The country of origin marking rules do not apply to articles of U.S. origin and it is not necessary to indicate the origin of the U.S. goods for Customs purposes. We would not object to their inclusion in the marking. However, as noted above, if you choose to indicate the U.S. origin of any item, then the marking will need to comply with the requirements of the FTC.

Please be advised that it is CBP policy that "in most circumstances, it is not acceptable for purposes of 19 U.S.C. 1304 to mark an article in the disjunctive with the legend 'Product of _________ or ________' since this does not indicate the actual country of origin of the imported article as required by 19 U.S.C. 1304." See Headquarter ruling letter HQ 560855, dated July 8, 1998. Therefore, the marking "This product contains fresh produce that may have been grown in any of the following countries: Costa Rica, Guatemala, and/or the United States " is not acceptable for purposes of 19 U.S.C. 1304.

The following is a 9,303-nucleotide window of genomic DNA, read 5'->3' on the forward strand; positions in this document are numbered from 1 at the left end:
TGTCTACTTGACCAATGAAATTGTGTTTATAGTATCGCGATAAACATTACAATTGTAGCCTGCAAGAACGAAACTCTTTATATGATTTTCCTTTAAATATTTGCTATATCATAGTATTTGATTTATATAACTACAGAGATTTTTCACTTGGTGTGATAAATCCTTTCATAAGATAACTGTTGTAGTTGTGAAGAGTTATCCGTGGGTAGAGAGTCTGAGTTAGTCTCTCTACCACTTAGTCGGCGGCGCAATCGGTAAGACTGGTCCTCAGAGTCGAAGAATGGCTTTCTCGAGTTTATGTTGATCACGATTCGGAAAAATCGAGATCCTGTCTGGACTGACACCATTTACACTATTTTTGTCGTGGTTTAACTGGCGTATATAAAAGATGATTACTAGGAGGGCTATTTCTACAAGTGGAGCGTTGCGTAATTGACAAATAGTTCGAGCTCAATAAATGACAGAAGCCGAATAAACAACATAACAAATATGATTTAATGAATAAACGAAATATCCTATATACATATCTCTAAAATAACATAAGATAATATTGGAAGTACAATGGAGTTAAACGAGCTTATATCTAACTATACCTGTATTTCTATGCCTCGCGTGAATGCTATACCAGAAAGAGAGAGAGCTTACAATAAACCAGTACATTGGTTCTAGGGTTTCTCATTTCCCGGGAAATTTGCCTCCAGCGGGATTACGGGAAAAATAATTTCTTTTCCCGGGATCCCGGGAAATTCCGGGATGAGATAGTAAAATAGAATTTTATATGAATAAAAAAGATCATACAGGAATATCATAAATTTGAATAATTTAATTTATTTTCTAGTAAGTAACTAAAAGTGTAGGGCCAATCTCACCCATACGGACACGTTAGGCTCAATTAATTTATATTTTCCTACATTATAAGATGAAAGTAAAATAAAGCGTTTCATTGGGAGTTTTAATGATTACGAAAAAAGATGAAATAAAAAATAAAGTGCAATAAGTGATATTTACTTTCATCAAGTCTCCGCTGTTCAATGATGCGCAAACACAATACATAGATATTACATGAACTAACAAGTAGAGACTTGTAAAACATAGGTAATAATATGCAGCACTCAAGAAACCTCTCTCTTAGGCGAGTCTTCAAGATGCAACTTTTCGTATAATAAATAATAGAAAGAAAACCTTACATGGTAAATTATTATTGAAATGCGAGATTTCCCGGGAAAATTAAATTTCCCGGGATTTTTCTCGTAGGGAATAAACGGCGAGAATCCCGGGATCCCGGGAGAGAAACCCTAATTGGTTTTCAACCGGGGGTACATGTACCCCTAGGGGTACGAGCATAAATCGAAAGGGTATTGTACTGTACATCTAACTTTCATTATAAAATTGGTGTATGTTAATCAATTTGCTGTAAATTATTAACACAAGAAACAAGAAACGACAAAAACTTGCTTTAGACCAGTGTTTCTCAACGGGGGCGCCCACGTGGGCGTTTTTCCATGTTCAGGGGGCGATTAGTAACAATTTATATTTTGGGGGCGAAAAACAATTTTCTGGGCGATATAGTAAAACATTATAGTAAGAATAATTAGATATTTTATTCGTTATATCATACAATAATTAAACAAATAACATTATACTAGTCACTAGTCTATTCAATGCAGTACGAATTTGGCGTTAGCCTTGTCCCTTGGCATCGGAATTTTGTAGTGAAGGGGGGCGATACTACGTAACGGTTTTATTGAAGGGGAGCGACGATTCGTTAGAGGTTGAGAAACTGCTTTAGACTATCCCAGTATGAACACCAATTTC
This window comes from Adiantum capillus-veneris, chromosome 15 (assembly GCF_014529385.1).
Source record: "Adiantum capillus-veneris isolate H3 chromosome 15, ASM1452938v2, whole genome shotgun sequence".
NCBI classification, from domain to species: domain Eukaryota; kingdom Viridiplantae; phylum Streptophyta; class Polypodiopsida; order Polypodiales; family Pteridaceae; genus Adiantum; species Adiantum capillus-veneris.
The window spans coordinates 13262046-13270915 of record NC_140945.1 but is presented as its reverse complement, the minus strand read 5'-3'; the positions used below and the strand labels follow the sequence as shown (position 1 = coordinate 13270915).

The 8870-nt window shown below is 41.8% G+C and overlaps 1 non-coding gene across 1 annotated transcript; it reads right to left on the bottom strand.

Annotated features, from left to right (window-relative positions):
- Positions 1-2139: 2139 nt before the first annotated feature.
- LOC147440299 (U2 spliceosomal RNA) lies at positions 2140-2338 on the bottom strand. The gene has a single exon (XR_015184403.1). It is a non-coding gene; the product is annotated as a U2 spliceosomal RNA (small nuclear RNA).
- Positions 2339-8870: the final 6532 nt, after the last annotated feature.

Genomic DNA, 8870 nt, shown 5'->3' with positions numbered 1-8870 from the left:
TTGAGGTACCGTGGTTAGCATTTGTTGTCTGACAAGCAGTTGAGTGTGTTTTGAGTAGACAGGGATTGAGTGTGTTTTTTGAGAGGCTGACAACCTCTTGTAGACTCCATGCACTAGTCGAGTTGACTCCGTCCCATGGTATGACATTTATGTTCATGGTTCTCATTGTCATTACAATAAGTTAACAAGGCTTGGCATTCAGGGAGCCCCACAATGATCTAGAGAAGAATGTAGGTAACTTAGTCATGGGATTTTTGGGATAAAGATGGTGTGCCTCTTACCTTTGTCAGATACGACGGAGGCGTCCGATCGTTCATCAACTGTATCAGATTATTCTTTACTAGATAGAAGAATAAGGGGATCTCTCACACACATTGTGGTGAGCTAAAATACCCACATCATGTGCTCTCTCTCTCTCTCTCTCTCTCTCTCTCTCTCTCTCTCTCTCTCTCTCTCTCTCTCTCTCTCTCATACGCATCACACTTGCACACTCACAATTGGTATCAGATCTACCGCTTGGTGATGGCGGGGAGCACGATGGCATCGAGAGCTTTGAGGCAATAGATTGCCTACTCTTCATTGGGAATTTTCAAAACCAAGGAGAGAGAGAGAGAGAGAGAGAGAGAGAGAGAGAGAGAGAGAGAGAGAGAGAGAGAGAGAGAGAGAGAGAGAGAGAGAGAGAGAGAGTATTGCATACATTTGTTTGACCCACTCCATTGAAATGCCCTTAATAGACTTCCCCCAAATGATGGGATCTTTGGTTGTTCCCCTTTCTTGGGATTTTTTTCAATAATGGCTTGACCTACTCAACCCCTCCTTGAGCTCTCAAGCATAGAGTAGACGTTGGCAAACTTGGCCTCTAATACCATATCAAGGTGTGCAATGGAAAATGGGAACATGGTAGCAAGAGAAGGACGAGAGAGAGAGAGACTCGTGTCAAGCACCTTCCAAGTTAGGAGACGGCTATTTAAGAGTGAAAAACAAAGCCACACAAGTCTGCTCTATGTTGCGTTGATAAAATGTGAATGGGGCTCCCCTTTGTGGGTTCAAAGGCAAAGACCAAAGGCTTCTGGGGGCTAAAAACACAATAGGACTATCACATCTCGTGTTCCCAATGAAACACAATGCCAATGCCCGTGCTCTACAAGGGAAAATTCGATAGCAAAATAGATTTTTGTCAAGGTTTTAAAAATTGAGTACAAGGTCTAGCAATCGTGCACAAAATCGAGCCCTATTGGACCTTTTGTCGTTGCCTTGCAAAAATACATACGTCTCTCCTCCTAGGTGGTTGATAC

This merchandise is subject to The Public Health Security and Bioterrorism Preparedness and Response Act of 2002 (The Bioterrorism Act), which is regulated by the Food and Drug Administration (FDA). Information on the Bioterrorism Act can be obtained by calling FDA at 301-575-0156, or at the Web site www.fda.gov/oc/bioterrorism/bioact.html.

This ruling is being issued under the provisions of Part 177 of the Customs Regulations (19 C.F.R. 177).

A copy of the ruling or the control number indicated above should be provided with the entry documents filed at the time this merchandise is imported. If you have any questions regarding the ruling, contact National Import Specialist Bruce N. Hadley, Jr. at [email protected]

Sincerely,

Steven A. Mack
Director
National Commodity Specialist Division